If you're one of the millions of people who suffer from knee pain, you know it can severely affect your daily life. The Ascend is a smart knee orthosis that can help people with osteoarthritis or knee injuries move with less pain. Designed by San Francisco-based Roam Robotics, it uses air compression to support the knee and take the strain out of the quadriceps muscle.
There's a huge potential market for wearable devices to help improve mobility. The American Association of Orthopedic Surgeons estimates that more than 750,000 knee replacements were performed in 2017 in the US alone. Exoskeletons designed to help or aren't new. But the Ascend is an orthosis specifically designed for people who have exhausted the pain management options of physical therapy and traditional braces. It's also made of plastic and fabric rather than metal, so it's lightweight at 2.5 pounds. Roam Robotics says the Ascend can help delay or even avoid surgery altogether.
I got to try a prototype Ascend and strapped on the smart knee to try a few everyday activities, like walking up and down steps or moving from a sit to a stand position. Getting used to the Ascend takes a few minutes, but after I stopped thinking about the robotic orthosis on my body, I hardly noticed it at all.
Even though I don't experience knee pain, I still felt the substantial support from the orthosis when I walked up and down steps. A sitting mode can help you with movements like lowering down or getting up from a seated or squatted position. The user can also choose the level of support and change between different modes on a remote. "Ultimately the goal of a robot like this is you don't want to feel like you're being driven by a machine, you want to feel like you're the one in control," Roam Robotics CEO Tim Swift tells me.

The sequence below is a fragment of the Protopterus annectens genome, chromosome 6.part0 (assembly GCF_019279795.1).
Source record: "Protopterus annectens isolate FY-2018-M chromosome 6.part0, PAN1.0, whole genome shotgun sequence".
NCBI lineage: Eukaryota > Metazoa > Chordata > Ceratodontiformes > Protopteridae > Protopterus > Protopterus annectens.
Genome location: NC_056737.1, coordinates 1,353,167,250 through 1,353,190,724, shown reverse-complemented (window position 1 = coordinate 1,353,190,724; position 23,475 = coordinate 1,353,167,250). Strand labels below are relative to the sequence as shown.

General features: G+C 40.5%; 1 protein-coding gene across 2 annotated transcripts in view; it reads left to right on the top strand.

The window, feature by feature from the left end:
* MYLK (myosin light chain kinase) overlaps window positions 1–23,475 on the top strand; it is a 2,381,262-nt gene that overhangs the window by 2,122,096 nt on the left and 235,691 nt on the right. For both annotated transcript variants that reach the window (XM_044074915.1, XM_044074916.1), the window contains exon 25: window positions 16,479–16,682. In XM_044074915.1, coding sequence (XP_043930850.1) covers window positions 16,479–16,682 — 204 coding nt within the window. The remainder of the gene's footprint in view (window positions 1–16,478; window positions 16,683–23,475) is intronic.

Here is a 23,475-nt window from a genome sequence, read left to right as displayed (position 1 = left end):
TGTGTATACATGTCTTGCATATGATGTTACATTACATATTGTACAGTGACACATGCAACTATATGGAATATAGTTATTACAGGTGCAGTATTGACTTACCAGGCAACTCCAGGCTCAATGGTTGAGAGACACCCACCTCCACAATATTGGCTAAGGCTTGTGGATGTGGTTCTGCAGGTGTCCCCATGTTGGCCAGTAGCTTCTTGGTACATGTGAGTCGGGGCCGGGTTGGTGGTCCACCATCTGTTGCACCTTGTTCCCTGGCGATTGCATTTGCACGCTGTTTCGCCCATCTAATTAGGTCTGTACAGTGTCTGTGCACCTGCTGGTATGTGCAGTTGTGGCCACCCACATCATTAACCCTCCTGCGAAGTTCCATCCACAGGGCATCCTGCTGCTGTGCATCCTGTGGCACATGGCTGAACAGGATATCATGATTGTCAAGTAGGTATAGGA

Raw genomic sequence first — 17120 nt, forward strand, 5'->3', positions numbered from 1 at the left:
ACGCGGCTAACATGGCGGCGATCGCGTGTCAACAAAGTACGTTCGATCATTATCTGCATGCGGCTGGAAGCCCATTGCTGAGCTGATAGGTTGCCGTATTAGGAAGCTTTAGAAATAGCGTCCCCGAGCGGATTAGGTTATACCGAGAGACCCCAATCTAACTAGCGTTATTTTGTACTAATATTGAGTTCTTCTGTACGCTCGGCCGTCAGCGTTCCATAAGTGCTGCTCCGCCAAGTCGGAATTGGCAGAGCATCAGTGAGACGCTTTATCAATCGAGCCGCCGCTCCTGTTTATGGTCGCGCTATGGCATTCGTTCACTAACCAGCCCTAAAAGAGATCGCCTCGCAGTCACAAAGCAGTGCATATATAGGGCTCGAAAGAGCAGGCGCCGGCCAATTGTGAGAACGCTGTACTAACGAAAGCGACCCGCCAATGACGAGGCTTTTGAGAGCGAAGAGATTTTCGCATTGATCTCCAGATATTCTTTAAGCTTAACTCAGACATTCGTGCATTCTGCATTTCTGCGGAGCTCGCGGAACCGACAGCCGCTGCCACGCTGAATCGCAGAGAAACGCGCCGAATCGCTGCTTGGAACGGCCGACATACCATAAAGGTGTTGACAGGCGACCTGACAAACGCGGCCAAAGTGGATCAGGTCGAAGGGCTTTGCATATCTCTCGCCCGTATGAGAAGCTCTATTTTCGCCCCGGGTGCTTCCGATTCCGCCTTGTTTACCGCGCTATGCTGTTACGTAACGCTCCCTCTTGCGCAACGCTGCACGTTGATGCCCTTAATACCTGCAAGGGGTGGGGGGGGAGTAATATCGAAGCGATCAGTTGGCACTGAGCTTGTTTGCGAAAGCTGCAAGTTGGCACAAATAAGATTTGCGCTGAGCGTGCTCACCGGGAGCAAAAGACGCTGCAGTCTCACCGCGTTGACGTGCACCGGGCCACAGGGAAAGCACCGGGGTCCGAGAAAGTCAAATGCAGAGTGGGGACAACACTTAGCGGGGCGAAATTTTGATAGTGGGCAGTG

The Ascend is powered by a smart pack that weighs around 10 pounds. Worn like a backpack, it has processors that recognize the movements you're making and then lets the orthosis provide the correct support for the muscle group. The smart pack also contains the battery and an air compressor. Depending on the activity level, you should be able to get around two hours of runtime from a single charge. An accompanying app can also score how your mobility is changing over time.
Watch the video on this page for more details on how the Ascend works and the experience of CNET senior producer Mitchell Chang (who does suffer from knee pain) when he tried it on.
If you live in the San Francisco Bay Area, Roam Robotics will let you take the Ascend for a test run. The version available to customers is completely custom fabricated and made to your exact limb measurements. It's also registered by the Food and Drug Administration as a Class I device, which means it may be partially or fully covered by your private health insurance or Medicare, but the outright cost is around $7,000.